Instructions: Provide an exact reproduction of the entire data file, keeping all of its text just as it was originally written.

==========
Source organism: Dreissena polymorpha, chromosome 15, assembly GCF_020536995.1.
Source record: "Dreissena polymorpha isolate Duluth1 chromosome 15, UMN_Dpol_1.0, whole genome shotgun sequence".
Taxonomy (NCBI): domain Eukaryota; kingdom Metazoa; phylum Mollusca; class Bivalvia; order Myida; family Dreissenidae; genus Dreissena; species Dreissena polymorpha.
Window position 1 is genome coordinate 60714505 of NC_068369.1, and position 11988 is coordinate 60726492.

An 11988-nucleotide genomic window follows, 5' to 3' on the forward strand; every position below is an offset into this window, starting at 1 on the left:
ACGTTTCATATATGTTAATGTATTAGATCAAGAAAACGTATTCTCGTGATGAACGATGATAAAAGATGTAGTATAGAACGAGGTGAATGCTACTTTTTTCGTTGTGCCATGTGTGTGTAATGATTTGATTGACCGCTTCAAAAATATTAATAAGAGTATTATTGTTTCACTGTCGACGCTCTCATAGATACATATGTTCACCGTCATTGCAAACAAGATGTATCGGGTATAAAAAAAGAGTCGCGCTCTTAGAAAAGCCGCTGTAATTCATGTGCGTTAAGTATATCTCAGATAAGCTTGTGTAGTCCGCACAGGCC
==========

Source organism: Dreissena polymorpha, chromosome 15, assembly GCF_020536995.1.
Source record: "Dreissena polymorpha isolate Duluth1 chromosome 15, UMN_Dpol_1.0, whole genome shotgun sequence".
Taxonomy (NCBI): domain Eukaryota; kingdom Metazoa; phylum Mollusca; class Bivalvia; order Myida; family Dreissenidae; genus Dreissena; species Dreissena polymorpha.
Window position 1 is genome coordinate 60714505 of NC_068369.1, and position 11988 is coordinate 60726492.

An 11988-nucleotide genomic window follows, 5' to 3' on the forward strand; every position below is an offset into this window, starting at 1 on the left:
ACGTTTCATATATGTTAATGTATTAGATCAAGAAAACGTATTCTCGTGATGAACGATGATAAAAGATGTAGTATAGAACGAGGTGAATGCTACTTTTTTCGTTGTGCCATGTGTGTGTAATGATTTGATTGACCGCTTCAAAAATATTAATAAGAGTATTATTGTTTCACTGTCGACGCTCTCATAGATACATATGTTCACCGTCATTGCAAACAAGATGTATCGGGTATAAAAAAAGAGTCGCGCTCTTAGAAAAGCCGCTGTAATTCATGTGCGTTAAGTATATCTCAGATAAGCTTGTGTAGTCCGCACAGGCC